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World War 1 Trench Warfare - Life In The Trenches

By Edited Oct 31, 2016 0 0

World War 1 history

Warfare employed during WW1

During World War I trench warfare was a big part in the battle for land, life in the trenches was not very good especially if you were attacking the enemy who had already built theirs. Due to the lack of high powered firearms and technology that is seen in modern warfare today many battles were fought using trenches to defend areas of land as it was very hard to infiltrate them and get past a line of defence.

World War 1 trench warfare – life in the trenches and their use in the war

Trenches were a system that were devised in the 1800s and found their way into the First World War. Thousands of miles of these defence and attack systems were built all across Europe and the world.

This meant that long drawn bloody battles were fought out over many years and hundreds of thousands of lives were taken not only due to battle but also because some of the poor conditions that soldiers had to live in.

At the beginning of the First World War food was in good supply and soldiers were able to get the rationing that they needed to fight. As the war continued and battle got fiercer with many supply channels on all sides being deeply affected the diets of soldiers who fought in the trenches went to very low standards and levels of nourishment were almost below a basic human standard.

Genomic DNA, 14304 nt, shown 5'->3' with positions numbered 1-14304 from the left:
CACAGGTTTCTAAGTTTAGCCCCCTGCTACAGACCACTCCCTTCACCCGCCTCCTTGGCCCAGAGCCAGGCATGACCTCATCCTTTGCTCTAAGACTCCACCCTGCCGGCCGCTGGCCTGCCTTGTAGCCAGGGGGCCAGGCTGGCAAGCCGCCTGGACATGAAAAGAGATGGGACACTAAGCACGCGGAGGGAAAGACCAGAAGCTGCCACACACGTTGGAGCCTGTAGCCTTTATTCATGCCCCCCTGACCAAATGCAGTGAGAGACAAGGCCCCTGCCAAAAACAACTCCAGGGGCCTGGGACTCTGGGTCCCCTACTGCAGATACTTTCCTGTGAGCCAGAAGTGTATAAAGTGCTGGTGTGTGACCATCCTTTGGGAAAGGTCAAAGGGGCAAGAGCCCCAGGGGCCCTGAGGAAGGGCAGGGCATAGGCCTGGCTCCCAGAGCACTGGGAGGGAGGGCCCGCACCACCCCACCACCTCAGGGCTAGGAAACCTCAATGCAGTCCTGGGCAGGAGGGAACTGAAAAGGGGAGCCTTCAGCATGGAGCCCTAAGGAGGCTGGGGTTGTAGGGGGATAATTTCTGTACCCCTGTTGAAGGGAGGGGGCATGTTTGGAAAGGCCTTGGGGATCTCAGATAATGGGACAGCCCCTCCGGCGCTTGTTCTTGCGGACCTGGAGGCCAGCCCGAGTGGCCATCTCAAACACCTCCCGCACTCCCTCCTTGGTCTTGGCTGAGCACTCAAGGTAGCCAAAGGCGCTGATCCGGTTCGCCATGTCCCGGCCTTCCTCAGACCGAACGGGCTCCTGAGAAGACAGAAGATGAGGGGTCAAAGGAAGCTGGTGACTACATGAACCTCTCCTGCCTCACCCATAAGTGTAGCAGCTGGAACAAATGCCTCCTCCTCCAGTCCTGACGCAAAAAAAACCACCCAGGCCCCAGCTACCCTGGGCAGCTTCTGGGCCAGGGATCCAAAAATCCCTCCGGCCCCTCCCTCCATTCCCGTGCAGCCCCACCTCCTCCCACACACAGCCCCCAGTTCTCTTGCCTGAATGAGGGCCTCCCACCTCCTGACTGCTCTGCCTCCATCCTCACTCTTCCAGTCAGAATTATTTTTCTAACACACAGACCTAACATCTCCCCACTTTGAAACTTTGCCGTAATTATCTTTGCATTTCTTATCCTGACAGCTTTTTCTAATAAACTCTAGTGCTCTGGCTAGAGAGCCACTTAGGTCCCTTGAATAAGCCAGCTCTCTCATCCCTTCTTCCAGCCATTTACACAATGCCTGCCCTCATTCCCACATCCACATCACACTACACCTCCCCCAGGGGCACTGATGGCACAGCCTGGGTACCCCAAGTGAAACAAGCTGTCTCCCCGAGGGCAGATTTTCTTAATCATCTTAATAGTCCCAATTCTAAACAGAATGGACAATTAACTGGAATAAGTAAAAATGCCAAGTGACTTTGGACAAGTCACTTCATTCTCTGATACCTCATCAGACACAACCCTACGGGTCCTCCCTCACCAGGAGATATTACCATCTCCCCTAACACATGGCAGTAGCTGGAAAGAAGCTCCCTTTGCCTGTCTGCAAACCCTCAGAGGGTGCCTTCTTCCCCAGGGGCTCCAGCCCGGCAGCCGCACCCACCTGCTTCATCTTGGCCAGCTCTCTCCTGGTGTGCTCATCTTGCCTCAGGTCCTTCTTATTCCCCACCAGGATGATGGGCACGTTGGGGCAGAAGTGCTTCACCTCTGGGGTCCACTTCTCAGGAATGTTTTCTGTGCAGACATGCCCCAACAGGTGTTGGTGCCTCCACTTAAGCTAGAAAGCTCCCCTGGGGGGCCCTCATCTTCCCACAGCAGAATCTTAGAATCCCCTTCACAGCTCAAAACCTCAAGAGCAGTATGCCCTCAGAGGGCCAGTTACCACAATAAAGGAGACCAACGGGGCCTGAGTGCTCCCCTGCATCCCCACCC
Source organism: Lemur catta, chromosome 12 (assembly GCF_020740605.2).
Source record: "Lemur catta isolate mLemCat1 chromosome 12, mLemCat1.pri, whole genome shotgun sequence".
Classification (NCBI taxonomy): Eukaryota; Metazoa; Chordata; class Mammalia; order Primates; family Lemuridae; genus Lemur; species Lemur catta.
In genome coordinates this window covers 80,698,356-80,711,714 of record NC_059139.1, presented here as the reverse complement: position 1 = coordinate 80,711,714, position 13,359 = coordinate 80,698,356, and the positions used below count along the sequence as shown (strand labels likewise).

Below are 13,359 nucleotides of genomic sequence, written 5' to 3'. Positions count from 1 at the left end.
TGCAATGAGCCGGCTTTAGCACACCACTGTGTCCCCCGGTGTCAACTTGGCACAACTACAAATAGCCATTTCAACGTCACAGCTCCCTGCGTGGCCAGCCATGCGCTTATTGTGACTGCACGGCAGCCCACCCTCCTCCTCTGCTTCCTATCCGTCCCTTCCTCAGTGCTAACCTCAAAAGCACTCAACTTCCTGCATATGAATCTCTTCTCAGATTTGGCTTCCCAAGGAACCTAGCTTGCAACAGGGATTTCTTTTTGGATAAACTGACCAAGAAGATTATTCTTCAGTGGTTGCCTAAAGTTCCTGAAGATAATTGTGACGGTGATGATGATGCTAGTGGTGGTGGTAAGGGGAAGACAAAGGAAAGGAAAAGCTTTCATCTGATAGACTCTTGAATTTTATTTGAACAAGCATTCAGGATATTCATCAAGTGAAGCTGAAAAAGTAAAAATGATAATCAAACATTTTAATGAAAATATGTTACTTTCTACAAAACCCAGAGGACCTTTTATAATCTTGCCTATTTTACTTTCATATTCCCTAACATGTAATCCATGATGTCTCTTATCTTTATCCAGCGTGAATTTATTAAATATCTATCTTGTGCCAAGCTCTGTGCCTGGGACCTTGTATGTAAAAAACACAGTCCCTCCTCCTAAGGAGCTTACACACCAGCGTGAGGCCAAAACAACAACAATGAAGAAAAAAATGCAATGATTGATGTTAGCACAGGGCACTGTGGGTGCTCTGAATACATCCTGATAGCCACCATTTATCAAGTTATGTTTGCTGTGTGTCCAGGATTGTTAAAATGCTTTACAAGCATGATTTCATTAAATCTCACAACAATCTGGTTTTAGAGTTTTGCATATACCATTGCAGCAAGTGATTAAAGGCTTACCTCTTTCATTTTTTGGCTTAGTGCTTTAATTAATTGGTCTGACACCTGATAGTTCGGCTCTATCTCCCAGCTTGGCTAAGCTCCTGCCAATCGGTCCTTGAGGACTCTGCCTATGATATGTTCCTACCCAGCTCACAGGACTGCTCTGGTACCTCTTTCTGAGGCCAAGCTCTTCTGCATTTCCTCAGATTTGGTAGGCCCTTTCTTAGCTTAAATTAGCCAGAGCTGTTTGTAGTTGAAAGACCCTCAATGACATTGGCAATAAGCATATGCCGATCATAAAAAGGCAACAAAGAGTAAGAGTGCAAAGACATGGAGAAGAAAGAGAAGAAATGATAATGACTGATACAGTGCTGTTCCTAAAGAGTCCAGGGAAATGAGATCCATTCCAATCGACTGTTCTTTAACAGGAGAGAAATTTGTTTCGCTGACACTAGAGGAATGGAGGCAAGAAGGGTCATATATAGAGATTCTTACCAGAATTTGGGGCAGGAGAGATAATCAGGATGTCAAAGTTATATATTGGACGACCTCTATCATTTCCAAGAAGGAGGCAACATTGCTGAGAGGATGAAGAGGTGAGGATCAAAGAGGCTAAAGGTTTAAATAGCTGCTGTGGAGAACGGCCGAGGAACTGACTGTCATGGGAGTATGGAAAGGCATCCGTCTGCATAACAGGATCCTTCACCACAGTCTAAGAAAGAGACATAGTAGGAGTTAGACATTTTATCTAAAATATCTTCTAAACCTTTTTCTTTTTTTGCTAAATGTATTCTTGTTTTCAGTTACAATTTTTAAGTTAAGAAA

There have been many documentaries on World War 1 – life in the trenches that explained how tough the conditions really were for soldiers. A common injury incurred from spending long periods of time fighting in trenches was called “ trench foot” this is where soldiers would have to pull in trenches filled with water either through rain or fighting in marshland. If not treated these infections would carry on throughout the body resulting in having an amputation of the foot or even death.

Around 10% of all soldiers fighting in trenches were killed on average and in total over 50% were injured. The problem was the way that they were designed and the fact that some trenches were built so close to the enemy that deaths were a regular occurrence, in some places they were as close as 2 meters to 3 meters away from each other.

Overall it was a pretty grim experience for anyone who had to serve time in the trenches. Military commanders tried to make each soldier's time no more than 2 to 3 weeks so that they were not fatigued or plagued with disease.

There are many World War 1 – life in the trenches stories that show a lot of military commanders were not compassionate, but the soldiers actually in the trenches were. There were certain truces that allowed for the injured and the dead to be carried back after a fighting session. Also there is the famous story of the British and German soldiers who celebrated Christmas Day together in 1914. The battle in the trenches is part of world history as every country that was involved used this system of warfare at some point or another.

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